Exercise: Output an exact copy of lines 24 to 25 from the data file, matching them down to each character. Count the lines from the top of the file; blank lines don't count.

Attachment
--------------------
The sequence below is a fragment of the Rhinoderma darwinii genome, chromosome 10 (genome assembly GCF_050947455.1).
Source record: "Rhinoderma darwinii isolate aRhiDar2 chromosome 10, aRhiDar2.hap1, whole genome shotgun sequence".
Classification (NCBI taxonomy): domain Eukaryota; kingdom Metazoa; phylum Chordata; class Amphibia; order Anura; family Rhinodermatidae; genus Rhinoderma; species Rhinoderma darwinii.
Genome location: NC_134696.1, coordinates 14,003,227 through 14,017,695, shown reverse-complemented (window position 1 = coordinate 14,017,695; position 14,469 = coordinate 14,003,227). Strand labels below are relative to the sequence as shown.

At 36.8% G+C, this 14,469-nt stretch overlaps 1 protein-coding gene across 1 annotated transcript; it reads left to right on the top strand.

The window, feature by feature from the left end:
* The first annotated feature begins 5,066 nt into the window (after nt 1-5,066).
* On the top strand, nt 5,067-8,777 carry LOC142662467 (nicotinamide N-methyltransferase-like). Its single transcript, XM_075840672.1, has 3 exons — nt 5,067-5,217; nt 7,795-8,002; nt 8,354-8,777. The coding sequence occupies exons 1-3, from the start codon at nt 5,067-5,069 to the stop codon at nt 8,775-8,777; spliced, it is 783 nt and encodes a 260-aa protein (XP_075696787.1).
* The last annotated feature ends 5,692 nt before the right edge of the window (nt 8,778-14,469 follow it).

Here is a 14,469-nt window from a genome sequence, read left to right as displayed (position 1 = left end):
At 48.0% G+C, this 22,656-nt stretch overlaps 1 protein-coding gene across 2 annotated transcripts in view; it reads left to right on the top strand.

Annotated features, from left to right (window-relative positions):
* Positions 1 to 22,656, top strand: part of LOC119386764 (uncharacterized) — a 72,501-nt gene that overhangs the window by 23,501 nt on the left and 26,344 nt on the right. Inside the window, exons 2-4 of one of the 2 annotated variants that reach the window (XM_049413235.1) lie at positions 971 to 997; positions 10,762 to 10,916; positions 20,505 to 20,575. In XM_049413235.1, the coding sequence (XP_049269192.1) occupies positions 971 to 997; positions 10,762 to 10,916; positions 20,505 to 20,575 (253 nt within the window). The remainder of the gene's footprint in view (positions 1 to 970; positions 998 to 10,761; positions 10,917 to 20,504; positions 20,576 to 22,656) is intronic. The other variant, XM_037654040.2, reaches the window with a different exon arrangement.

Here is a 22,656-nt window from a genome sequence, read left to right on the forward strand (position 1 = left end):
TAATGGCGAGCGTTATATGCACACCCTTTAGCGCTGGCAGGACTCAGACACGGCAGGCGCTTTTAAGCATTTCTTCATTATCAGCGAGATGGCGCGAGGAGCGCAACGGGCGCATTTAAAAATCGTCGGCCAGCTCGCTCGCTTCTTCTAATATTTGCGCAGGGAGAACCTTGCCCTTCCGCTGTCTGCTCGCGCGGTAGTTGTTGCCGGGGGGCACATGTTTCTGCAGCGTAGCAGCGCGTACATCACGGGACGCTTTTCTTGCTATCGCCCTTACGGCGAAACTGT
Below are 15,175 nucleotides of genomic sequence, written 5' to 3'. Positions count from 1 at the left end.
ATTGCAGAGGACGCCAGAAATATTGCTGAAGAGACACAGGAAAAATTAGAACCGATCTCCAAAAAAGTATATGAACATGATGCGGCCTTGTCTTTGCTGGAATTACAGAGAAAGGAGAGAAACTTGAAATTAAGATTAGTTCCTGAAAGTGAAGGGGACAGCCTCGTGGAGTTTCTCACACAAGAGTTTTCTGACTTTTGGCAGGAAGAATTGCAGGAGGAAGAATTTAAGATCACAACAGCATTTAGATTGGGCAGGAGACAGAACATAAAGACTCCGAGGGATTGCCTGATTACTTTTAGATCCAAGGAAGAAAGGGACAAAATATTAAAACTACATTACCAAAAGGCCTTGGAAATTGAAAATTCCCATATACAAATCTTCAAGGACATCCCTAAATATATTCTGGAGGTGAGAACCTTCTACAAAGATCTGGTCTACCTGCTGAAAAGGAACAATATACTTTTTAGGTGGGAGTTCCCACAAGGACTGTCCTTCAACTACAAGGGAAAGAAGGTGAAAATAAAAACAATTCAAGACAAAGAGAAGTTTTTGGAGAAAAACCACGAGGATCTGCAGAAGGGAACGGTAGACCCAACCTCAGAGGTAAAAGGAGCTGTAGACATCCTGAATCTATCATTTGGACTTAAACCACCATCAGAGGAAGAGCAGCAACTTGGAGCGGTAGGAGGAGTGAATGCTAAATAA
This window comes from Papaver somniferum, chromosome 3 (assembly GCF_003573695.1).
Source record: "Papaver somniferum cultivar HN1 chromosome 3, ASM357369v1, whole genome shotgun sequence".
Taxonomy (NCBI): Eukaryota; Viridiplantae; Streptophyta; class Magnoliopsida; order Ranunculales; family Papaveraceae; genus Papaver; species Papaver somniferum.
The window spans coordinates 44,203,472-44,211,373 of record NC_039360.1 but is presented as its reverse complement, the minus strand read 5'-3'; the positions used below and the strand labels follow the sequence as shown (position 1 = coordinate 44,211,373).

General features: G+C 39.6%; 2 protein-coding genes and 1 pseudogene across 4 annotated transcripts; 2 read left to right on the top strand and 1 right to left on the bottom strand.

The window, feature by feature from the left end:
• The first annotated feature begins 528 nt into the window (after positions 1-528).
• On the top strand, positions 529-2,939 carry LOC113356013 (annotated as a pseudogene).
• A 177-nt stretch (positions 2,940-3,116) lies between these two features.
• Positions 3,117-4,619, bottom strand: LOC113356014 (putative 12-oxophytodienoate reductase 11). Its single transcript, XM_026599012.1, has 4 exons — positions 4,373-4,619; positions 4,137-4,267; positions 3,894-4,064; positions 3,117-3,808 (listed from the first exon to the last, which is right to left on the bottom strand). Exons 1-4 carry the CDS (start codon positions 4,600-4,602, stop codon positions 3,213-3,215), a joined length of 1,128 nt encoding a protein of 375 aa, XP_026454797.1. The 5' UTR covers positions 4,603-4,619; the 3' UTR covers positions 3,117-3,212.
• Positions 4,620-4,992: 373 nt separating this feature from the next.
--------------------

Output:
• The first annotated feature begins 528 nt into the window (after positions 1-528).
• On the top strand, positions 529-2,939 carry LOC113356013 (annotated as a pseudogene).